We’ve done a number of fan requested challenges like this. Unity is kind enough to give us Unity Pro trials to share with all the competitors and for our last contest they even gave out a pro license and Alienware has kicked in some free stuff. It is about getting a wider audience interested in game development and having fun with fan contests and NOT about trying to exploit people for free work to pad our profits or trying to use this as a recruiting tool.

Thanks for those who saw past the negative vibes and sorry this has been spun in such a negative light by some. It really was just intended to be just for fun and for the benefit of the community.

Mike Griffin
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See, I knew I was being too negative - my apologies if it indirectly fueled other flames.

Although my beef was more with regards to using funded KS pledge tiers as a prize. In general, I don't think that's great -- but that's my opinion.

In this case, it might've been better to extract the pledge tier's physical goods and in-game bonuses into a separate prize package specific to this little contest. It would still serve to attract people to SotA who may not have been in the Kickstarter fan sphere, without indirectly leveraging (funded game) pledge tiers as the ostensible prize money.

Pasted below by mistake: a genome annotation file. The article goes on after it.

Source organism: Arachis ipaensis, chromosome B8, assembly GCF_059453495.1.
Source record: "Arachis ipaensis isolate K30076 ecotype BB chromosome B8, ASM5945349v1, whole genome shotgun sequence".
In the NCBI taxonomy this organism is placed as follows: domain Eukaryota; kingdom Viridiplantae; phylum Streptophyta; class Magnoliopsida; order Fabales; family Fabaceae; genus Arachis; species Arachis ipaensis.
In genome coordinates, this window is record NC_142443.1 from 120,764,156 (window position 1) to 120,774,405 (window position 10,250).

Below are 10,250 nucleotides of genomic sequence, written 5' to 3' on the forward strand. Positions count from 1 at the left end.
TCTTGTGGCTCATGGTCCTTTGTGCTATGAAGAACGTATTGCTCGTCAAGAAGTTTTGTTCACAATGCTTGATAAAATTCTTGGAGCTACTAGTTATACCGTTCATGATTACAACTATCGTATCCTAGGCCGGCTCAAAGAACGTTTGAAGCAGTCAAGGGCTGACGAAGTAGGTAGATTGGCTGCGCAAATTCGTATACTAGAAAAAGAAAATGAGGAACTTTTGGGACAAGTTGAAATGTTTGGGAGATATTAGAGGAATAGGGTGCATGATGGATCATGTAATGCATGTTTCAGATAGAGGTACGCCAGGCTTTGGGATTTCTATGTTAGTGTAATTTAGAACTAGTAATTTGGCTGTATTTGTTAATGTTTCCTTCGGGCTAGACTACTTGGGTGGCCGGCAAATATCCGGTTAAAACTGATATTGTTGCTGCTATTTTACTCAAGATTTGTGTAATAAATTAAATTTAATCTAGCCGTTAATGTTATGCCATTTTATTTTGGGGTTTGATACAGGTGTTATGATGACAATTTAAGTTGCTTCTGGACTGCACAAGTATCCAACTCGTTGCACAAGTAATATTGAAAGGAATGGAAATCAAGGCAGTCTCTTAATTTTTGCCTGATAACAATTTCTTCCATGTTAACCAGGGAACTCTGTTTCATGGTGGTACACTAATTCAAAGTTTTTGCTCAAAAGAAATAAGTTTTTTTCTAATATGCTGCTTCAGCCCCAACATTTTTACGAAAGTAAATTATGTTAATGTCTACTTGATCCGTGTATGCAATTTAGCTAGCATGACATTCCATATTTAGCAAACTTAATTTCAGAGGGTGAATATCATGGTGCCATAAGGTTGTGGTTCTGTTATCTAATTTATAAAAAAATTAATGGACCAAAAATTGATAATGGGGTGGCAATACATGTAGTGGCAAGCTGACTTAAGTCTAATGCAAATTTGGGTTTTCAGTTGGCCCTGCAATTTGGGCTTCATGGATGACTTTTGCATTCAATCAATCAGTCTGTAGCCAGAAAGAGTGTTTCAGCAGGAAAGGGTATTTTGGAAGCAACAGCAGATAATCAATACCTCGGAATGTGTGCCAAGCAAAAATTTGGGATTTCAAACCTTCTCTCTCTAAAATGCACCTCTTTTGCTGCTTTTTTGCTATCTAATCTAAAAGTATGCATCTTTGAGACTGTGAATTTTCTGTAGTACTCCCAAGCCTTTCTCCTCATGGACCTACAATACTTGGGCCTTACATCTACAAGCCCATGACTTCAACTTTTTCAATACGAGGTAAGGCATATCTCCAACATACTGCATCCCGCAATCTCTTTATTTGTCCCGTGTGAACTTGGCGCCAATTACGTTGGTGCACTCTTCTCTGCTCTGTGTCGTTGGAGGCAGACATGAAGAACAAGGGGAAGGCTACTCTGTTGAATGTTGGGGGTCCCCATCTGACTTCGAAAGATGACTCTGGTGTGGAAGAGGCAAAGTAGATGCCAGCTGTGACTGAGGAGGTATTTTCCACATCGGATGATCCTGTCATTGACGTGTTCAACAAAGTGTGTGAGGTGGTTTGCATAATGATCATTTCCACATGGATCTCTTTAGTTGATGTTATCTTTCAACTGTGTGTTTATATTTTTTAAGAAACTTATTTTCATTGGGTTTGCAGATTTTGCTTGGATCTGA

For me you want the very concept of a Pledge Tier to be exclusive privilege to those who actually pledged their money at that tier. Not to be handed out, out of context, as a prize. I see anything beyond Funded level as funding into game stretch goals/post-launch goals, and you rarely see "giving out pledge tiers as a prize" for stretch goals.

Of course PR for the game is part of what's being funded, and all of this can be looped into self-funded/fulfilling PR.

For a devout SotA community member or SotA KS backer (at an entry-level pledge), they can have a little fun with some old piece of code, yet instantly see the value in those two Pledge Tiers being offered as contest prizes.

Despite those grumbling about the application of KS funding or others saying 'Meh' to the contest's parameters, as evidenced by this article, Portalarium still benefits from extra exposure to SotA and increased community involvement.

Sven Hesse
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So, if this is just for funsies: Why are you not releasing the source, alongside all ports, under the terms of a free software license? For example, the AGPLv3. That I could agree with; that would be in the spirit of fun and openness. But a blanket assignment of all rights? No, that's highly unethical.